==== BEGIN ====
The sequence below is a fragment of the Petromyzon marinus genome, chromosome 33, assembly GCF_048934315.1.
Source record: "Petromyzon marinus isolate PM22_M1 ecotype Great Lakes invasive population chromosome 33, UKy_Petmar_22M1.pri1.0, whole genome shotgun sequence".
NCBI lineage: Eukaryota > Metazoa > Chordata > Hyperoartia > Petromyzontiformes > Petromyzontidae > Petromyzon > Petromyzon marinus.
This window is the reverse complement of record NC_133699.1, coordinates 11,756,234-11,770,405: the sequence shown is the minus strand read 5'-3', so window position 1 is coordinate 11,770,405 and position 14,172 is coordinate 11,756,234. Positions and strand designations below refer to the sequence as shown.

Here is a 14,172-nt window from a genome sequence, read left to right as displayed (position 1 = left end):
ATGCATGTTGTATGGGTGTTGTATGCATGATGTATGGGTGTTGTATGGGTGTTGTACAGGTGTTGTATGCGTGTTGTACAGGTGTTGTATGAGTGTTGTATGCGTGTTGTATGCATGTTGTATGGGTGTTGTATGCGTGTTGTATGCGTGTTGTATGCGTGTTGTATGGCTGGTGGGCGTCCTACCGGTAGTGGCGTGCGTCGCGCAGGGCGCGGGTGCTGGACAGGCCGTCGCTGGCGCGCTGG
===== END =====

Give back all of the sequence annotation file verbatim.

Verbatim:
The sequence below is a fragment of the Petromyzon marinus genome, chromosome 33, assembly GCF_048934315.1.
Source record: "Petromyzon marinus isolate PM22_M1 ecotype Great Lakes invasive population chromosome 33, UKy_Petmar_22M1.pri1.0, whole genome shotgun sequence".
NCBI lineage: Eukaryota > Metazoa > Chordata > Hyperoartia > Petromyzontiformes > Petromyzontidae > Petromyzon > Petromyzon marinus.
This window is the reverse complement of record NC_133699.1, coordinates 11,756,234-11,770,405: the sequence shown is the minus strand read 5'-3', so window position 1 is coordinate 11,770,405 and position 14,172 is coordinate 11,756,234. Positions and strand designations below refer to the sequence as shown.

Here is a 14,172-nt window from a genome sequence, read left to right as displayed (position 1 = left end):
ATGCATGTTGTATGGGTGTTGTATGCATGATGTATGGGTGTTGTATGGGTGTTGTACAGGTGTTGTATGCGTGTTGTACAGGTGTTGTATGAGTGTTGTATGCGTGTTGTATGCATGTTGTATGGGTGTTGTATGCGTGTTGTATGCGTGTTGTATGCGTGTTGTATGGCTGGTGGGCGTCCTACCGGTAGTGGCGTGCGTCGCGCAGGGCGCGGGTGCTGGACAGGCCGTCGCTGGCGCGCTGG